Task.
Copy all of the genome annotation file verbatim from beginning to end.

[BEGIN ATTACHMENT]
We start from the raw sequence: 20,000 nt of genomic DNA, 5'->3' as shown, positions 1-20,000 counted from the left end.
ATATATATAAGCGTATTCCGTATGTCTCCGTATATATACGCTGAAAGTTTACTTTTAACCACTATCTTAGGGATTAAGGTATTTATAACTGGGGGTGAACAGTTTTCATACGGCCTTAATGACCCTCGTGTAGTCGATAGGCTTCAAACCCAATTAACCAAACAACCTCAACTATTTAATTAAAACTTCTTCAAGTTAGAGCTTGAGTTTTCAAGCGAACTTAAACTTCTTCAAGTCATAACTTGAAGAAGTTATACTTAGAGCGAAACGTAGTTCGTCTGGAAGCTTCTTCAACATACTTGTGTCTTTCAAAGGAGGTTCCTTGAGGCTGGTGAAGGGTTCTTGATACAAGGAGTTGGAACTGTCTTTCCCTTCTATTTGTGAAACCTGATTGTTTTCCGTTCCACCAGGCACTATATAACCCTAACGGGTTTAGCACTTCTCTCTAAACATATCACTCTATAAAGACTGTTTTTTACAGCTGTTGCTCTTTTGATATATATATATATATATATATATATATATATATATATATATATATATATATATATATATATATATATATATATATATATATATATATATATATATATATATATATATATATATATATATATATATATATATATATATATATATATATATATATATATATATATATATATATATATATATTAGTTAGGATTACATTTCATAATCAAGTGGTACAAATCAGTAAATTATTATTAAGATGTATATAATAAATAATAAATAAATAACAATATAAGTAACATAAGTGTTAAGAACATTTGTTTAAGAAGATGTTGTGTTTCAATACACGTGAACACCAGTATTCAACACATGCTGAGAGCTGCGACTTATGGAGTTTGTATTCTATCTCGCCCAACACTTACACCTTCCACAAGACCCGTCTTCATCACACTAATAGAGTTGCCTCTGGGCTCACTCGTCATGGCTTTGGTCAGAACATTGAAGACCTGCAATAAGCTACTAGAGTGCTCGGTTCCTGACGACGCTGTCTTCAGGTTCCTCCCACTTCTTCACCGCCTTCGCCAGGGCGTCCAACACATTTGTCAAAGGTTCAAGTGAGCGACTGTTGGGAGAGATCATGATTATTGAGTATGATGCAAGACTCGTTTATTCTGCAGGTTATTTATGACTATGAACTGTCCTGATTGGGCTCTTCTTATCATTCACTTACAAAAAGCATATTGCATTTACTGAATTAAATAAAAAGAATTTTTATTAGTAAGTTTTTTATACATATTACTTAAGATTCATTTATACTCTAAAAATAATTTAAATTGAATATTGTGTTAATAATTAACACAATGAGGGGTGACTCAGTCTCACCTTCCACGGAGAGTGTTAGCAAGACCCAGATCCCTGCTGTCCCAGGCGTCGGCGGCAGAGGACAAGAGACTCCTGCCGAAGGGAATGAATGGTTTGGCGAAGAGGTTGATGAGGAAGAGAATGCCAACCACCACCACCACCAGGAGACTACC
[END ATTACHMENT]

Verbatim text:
We start from the raw sequence: 20,000 nt of genomic DNA, 5'->3' as shown, positions 1-20,000 counted from the left end.
ATATATATAAGCGTATTCCGTATGTCTCCGTATATATACGCTGAAAGTTTACTTTTAACCACTATCTTAGGGATTAAGGTATTTATAACTGGGGGTGAACAGTTTTCATACGGCCTTAATGACCCTCGTGTAGTCGATAGGCTTCAAACCCAATTAACCAAACAACCTCAACTATTTAATTAAAACTTCTTCAAGTTAGAGCTTGAGTTTTCAAGCGAACTTAAACTTCTTCAAGTCATAACTTGAAGAAGTTATACTTAGAGCGAAACGTAGTTCGTCTGGAAGCTTCTTCAACATACTTGTGTCTTTCAAAGGAGGTTCCTTGAGGCTGGTGAAGGGTTCTTGATACAAGGAGTTGGAACTGTCTTTCCCTTCTATTTGTGAAACCTGATTGTTTTCCGTTCCACCAGGCACTATATAACCCTAACGGGTTTAGCACTTCTCTCTAAACATATCACTCTATAAAGACTGTTTTTTACAGCTGTTGCTCTTTTGATATATATATATATATATATATATATATATATATATATATATATATATATATATATATATATATATATATATATATATATATATATATATATATATATATATATATATATATATATATATATATATATATATATATATATATATATATATATATATATATATATATATATATATATATATTAGTTAGGATTACATTTCATAATCAAGTGGTACAAATCAGTAAATTATTATTAAGATGTATATAATAAATAATAAATAAATAACAATATAAGTAACATAAGTGTTAAGAACATTTGTTTAAGAAGATGTTGTGTTTCAATACACGTGAACACCAGTATTCAACACATGCTGAGAGCTGCGACTTATGGAGTTTGTATTCTATCTCGCCCAACACTTACACCTTCCACAAGACCCGTCTTCATCACACTAATAGAGTTGCCTCTGGGCTCACTCGTCATGGCTTTGGTCAGAACATTGAAGACCTGCAATAAGCTACTAGAGTGCTCGGTTCCTGACGACGCTGTCTTCAGGTTCCTCCCACTTCTTCACCGCCTTCGCCAGGGCGTCCAACACATTTGTCAAAGGTTCAAGTGAGCGACTGTTGGGAGAGATCATGATTATTGAGTATGATGCAAGACTCGTTTATTCTGCAGGTTATTTATGACTATGAACTGTCCTGATTGGGCTCTTCTTATCATTCACTTACAAAAAGCATATTGCATTTACTGAATTAAATAAAAAGAATTTTTATTAGTAAGTTTTTTATACATATTACTTAAGATTCATTTATACTCTAAAAATAATTTAAATTGAATATTGTGTTAATAATTAACACAATGAGGGGTGACTCAGTCTCACCTTCCACGGAGAGTGTTAGCAAGACCCAGATCCCTGCTGTCCCAGGCGTCGGCGGCAGAGGACAAGAGACTCCTGCCGAAGGGAATGAATGGTTTGGCGAAGAGGTTGATGAGGAAGAGAATGCCAACCACCACCACCACCAGGAGACTACC